Clinical Clerkship in Anatomic Pathology and Lab Medicine
Explore This Clerkship
About the Clerkship
Clinical Clerkship in Anatomic Pathology and Laboratory Medicine (PA501.3)
Note: This is a Medical Student Elective Rotation in Pathology
This course is designed for the student who is seeking an introduction to both the practice and the academic aspects of pathology and laboratory medicine and is directed toward understanding pathophysiology and molecular pathology.
The clerkship involves a coordinated combination of short rotations, to provide exposure to several subspecialty areas within the pathology department. The cumulative effect will be a representative introduction to elements of surgical pathology, molecular pathology, cytopathology, informatics, laboratory medicine (including transfusion medicine, microbiology, hematology, immunology, and/or clinical chemistry) and translational research. Students will work closely with faculty and trainees and will participate in tutorial sessions in their areas of rotation as well as attending department-wide academic conferences.
All students will have the opportunity to focus on a specific topic of pathophysiological and molecular pathological interest, and to present an aspect of this topic at the close of their clerkship. Consideration of career options in academic pathology is integral to the clerkship. While the course is primarily organized to provide preparation for a potential career in pathology, students interested in other areas of medicine will be able to gain insights into disease processes and the role of pathologists in medical and surgical diagnosis and management.
High Honors: Demonstrates exceptional grasp of the learning objectives, in comparison to his/her peers; contributes meaningfully to academic discourse during the rotation; leaves a memorable (and favorable) impression on the faculty.
Honors: Meets and often exceeds goals and objectives; performs better than most of his/her peers; demonstrates reliability and enthusiasm; interacts well with colleagues.
Satisfactory: Meets all learning objectives; demonstrates knowledge acquisition over the course of the rotation.
Unsatisfactory: Demonstrates lack of effort and initiative; is unreliable; fails to meet some or all learning objectives.
Curriculum Goals and Objectives
At the end of the four-week pathology experience, the medical student should understand:
- The process of tissue analysis in surgical pathology, from examination of the gross specimen through slide preparation, examination and interpretation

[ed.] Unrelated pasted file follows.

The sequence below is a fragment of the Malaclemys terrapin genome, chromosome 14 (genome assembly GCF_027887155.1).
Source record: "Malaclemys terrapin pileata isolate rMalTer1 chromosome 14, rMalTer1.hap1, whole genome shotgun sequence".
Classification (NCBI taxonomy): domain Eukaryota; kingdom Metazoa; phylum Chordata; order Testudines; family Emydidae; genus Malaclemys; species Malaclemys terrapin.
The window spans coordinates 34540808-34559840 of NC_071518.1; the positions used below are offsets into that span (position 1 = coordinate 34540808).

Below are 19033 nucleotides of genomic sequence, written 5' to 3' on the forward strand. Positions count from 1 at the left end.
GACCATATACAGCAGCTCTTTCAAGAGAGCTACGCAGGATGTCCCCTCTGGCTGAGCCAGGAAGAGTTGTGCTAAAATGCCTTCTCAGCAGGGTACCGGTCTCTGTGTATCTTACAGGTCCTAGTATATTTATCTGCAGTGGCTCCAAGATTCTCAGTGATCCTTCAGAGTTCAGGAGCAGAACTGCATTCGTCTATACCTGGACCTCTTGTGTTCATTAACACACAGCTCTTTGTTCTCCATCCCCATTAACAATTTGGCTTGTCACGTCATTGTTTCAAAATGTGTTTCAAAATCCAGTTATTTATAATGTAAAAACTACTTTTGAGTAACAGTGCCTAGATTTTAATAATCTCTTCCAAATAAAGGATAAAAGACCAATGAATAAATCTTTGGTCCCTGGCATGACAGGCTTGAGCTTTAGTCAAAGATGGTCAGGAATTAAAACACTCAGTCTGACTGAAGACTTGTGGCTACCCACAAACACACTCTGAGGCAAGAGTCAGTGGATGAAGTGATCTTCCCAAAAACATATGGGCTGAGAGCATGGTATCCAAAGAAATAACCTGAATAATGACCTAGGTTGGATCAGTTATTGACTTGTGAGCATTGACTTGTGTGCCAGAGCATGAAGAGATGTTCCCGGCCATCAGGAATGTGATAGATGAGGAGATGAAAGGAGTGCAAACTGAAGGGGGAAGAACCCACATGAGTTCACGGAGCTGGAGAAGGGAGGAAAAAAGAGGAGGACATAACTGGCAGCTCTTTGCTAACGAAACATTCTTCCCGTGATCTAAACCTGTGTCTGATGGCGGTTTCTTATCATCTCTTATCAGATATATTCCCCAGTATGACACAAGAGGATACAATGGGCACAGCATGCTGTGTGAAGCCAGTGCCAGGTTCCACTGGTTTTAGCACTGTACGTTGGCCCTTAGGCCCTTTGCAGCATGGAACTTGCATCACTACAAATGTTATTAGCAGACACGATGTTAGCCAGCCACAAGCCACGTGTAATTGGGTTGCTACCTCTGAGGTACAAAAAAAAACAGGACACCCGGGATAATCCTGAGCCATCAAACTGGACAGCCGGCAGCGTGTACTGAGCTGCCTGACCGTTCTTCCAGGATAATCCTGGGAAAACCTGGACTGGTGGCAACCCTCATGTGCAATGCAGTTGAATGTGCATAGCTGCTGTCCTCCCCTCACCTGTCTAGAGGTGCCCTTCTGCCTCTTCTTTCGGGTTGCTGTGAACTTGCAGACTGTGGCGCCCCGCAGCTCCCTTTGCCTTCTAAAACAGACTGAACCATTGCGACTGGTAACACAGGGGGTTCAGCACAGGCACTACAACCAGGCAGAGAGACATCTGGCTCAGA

- The advantages and limitations of exfoliative and aspiration cytology
- The current and future role of molecular diagnostics in tumor pathology and medical microbiology
- The scope of testing offered by clinical laboratories
- The principles, strengths and limitations of representative test methods in several areas of laboratory medicine
- The pre-analytic variables that may affect laboratory test results
- The benefits and limitations of point-of-care testing
- The role of informatics in improving healthcare delivery and reducing error
- How to prepare and deliver a brief, focused presentation using content that is appropriate for the intended audience
- The way in which clinical experts with prepared minds can translate benchtop scientific discoveries into bedside clinical advances
- The varied and interesting career opportunities within the field of pathology
How to Apply
Applicants potentially interested in the clinical clerkship (medical student elective rotation) in pathology at Massachusetts General Hospital (Mass General) should contact John A. Branda, MD at email@example.com or 617-726-1270 in the Mass General Pathology Department. While actual registration is primarily through the HMS Registrar's office, prior contact with the Mass General Pathology Department is advised to ensure the clerkship experience, if available, would be appropriate for the applicant.
- Associate Professor of Pathology, Harvard Medical School
- Associate Pathologist, Massachusetts General Hospital
- Associate Director, Microbiology Laboratory, Massachusetts General Hospital